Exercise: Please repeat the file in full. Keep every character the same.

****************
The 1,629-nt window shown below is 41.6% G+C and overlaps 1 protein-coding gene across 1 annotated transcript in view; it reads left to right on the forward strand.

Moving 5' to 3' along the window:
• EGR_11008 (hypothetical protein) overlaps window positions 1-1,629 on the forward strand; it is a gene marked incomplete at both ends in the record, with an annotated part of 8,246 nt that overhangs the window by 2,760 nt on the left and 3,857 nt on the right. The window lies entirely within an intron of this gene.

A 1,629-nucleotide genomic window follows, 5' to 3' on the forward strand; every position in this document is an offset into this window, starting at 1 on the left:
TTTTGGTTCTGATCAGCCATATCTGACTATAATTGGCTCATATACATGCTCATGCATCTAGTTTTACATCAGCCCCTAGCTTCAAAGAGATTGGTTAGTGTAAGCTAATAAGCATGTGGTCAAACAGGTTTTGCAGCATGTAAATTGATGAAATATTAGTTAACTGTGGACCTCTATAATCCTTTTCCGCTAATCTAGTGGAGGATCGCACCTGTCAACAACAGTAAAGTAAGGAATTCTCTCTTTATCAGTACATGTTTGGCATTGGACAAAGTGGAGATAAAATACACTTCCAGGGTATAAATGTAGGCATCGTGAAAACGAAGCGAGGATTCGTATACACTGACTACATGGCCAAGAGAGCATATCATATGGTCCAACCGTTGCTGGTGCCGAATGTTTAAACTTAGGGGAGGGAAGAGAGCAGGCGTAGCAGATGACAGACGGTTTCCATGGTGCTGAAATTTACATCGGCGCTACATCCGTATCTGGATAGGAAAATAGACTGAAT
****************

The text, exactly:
The 1,629-nt window shown below is 41.6% G+C and overlaps 1 protein-coding gene across 1 annotated transcript in view; it reads left to right on the forward strand.

Moving 5' to 3' along the window:
• EGR_11008 (hypothetical protein) overlaps window positions 1-1,629 on the forward strand; it is a gene marked incomplete at both ends in the record, with an annotated part of 8,246 nt that overhangs the window by 2,760 nt on the left and 3,857 nt on the right. The window lies entirely within an intron of this gene.

A 1,629-nucleotide genomic window follows, 5' to 3' on the forward strand; every position in this document is an offset into this window, starting at 1 on the left:
TTTTGGTTCTGATCAGCCATATCTGACTATAATTGGCTCATATACATGCTCATGCATCTAGTTTTACATCAGCCCCTAGCTTCAAAGAGATTGGTTAGTGTAAGCTAATAAGCATGTGGTCAAACAGGTTTTGCAGCATGTAAATTGATGAAATATTAGTTAACTGTGGACCTCTATAATCCTTTTCCGCTAATCTAGTGGAGGATCGCACCTGTCAACAACAGTAAAGTAAGGAATTCTCTCTTTATCAGTACATGTTTGGCATTGGACAAAGTGGAGATAAAATACACTTCCAGGGTATAAATGTAGGCATCGTGAAAACGAAGCGAGGATTCGTATACACTGACTACATGGCCAAGAGAGCATATCATATGGTCCAACCGTTGCTGGTGCCGAATGTTTAAACTTAGGGGAGGGAAGAGAGCAGGCGTAGCAGATGACAGACGGTTTCCATGGTGCTGAAATTTACATCGGCGCTACATCCGTATCTGGATAGGAAAATAGACTGAAT